About Jennifer

Jennifer began her Project Money journey seven months ago with a “spend-as-you-earn” philosophy. With little in assets, Jennifer was eager to begin saving for retirement, start a rainy-day savings and get rid of some lingering debt including a 20-year-old student loan. 

With the help of her financial coach, Emily Lane, who she now describes as a friend, Jennifer has changed her habits, including learning how to live on $10 a day—something she had thought impossible at the start of her Project Money journey. 

Improving her financial situation for the long haul, she has paid off more than $10,000 in debt, saved $7,057 and increased her credit score by 55 points in just seven months.

She says, “I can’t thank Summit enough for this wonderful experience.  The lifelong lessons, and the amazing guidance and support led me to finally having a healthy savings and an excellent credit score. I never believed that I could be in this place. It has truly changed the way I live my life.” 

Moving forward, Jennifer says she plans to pay off the rest of her debt, with the goal of being completely debt-free by summer. She’s also working toward building a more diversified retirement portfolio and contributing more toward her rainy-day savings account. And for fun, she says, “I’ve always wanted a Volkswagen camper, so I’m saving to buy one with cash. Down the road, I’d also love to have a little farmette on several acres of land.” 

“My entire attitude has changed about my spending habits.  I’ve learned that there’s no reason to buy things impulsively, and I certainly don’t need things immediately.  If there’s something I really want, I can save and then buy it with cash.”

Q&A with Jennifer:

What are the key things you learned from your experience in Project Money?

I’ve learned so many great things over the last seven months—thanks to Emily and Project Money. Two of the biggest lessons that I will carry with me for the rest of my life are:
It’s so important to pay yourself (i.e.—save) even if it’s a little bit each paycheck. It adds up quickly. I never would have believed that I could save as much as I did in seven months.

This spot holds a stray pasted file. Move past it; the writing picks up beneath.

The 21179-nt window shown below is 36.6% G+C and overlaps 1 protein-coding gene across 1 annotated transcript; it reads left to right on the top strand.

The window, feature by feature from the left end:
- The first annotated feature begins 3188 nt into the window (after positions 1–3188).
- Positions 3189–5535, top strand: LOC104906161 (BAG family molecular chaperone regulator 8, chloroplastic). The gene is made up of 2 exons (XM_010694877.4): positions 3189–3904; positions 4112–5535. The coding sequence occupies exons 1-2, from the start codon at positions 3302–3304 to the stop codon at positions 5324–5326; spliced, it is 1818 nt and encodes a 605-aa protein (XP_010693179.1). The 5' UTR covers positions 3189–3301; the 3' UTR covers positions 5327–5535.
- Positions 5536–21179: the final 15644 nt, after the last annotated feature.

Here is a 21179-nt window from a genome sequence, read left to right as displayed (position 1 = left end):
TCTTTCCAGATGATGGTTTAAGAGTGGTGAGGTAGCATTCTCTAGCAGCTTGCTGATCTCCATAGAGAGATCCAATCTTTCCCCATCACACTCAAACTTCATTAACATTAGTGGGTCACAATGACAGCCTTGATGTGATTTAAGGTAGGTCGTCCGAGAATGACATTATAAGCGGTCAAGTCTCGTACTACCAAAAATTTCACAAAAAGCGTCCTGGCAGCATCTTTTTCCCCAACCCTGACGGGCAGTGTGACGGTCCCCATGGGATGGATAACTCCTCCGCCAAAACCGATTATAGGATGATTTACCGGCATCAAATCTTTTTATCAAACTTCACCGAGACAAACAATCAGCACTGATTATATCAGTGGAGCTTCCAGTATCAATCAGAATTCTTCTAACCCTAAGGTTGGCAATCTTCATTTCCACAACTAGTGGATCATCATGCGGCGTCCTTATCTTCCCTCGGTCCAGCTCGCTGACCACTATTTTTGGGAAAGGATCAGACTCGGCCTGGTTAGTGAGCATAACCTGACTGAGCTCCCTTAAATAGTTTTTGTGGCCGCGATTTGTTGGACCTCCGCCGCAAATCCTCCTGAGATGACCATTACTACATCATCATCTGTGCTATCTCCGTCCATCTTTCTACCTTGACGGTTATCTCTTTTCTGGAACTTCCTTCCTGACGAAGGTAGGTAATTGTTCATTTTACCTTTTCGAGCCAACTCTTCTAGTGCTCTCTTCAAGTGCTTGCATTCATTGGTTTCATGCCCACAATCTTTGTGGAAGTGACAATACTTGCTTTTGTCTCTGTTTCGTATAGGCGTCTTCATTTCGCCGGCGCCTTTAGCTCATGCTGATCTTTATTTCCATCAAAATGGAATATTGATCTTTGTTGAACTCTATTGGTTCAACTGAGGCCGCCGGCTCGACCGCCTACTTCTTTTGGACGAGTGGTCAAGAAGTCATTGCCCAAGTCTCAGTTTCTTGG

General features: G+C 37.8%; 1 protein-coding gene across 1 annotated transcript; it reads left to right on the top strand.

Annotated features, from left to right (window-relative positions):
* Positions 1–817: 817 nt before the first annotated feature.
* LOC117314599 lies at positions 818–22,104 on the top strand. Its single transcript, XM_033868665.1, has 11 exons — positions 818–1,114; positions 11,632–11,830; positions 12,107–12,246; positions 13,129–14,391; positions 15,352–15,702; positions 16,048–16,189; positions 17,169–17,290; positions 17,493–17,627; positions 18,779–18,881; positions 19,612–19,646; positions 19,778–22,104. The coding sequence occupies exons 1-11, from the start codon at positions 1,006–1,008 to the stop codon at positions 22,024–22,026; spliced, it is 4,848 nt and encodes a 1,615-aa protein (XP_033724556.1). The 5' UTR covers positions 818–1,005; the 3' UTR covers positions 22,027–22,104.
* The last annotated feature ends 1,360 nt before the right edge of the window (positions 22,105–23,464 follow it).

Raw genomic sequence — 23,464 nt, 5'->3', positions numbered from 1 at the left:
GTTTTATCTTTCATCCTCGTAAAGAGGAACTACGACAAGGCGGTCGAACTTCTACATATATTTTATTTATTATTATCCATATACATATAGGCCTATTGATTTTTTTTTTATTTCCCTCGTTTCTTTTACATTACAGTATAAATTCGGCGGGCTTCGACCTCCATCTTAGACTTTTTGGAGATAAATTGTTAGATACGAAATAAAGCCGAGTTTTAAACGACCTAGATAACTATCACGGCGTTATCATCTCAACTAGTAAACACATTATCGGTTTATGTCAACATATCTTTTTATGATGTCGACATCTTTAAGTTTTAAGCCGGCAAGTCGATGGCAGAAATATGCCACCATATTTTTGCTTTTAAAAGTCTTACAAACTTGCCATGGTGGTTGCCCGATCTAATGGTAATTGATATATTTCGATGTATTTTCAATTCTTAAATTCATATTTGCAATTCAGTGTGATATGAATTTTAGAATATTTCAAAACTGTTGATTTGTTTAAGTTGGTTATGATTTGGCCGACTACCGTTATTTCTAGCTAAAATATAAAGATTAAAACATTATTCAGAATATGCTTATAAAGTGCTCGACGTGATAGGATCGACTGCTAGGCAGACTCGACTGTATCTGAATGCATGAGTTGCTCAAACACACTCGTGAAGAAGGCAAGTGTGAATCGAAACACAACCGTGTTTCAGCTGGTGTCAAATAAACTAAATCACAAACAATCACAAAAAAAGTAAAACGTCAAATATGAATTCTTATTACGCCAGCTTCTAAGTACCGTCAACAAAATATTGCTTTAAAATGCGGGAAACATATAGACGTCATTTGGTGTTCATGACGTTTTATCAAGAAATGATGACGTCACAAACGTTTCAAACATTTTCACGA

Prioritize, even if you don’t have a lot of money. Prioritize where your money needs to go for each paycheck. If there’s something you want to buy, save for it and then pay for it in cash. More often than not, after you save for it, you won’t want it anymore, and then you’ll have more money in your savings account. 

What’s the best advice you’d give to someone who’s in a similar financial situation to where you were seven months ago?

That this is possible!  I never believed I had enough money to pay down my debt and save. You have to make the commitment to improve your financial health.  Ignoring it won’t make things better. Create a realistic budget that you can stick to—it’s the best strategy for success. 

What do you think were the key factors in your success?

I had the desire and the drive to make the change.  That, combined with Emily’s advice and encouragement, was a formula for success!  It was also incredibly helpful to have the support of my family and friends, especially on days when I wanted to spend more than my $10 daily allowance! 

How has this experience impacted you?

This has been an amazing and life-changing experience for me. I’m really proud of what I’ve been able to accomplish. I know that I’m now much smarter about my finances.  And I will be as financially prepared as possible for anything that comes at me in the future.  Now I don’t have to worry as much about how I’m going to make it. And learning to live on $10 or less a day is truly humbling. 

What was your “aha” moment?

One day, a friend was talking about payday, and I realized that I no longer pay attention to when I get paid. I used to count the days until my next paycheck because I never had any money left at the end of the pay period. Now, my money is deposited into my accounts at Summit and all my bills are paid online.  I don’t have to do anything. It’s so easy. And now, I actually have money in my savings and checking accounts.  I only wished I had done this many years ago! 

How has taking control of your finances changed your life?

I’m so frugal now! I went out the other night with some friends and I thought to myself, “wow, this is the biggest waste of money!” When I said that to them, they almost fell off their chairs. Never did they think that I would believe drinking beers at the bar was a waste of money. One of my biggest challenges going into Project Money was all the money I spent going out. I rarely do that anymore. And I’m still having a blast!

What’s next?

My first next step is to pay off the rest of my debt. If I stay on track, I will be completely debt-free by summer.  I haven’t been debt-free since I went to college at 17. Now, the challenge will be to stay that way—at least for as long as it makes financial sense. 

What one word would you use to describe how you feel about money/your financial situation as a result of your Project Money journey?


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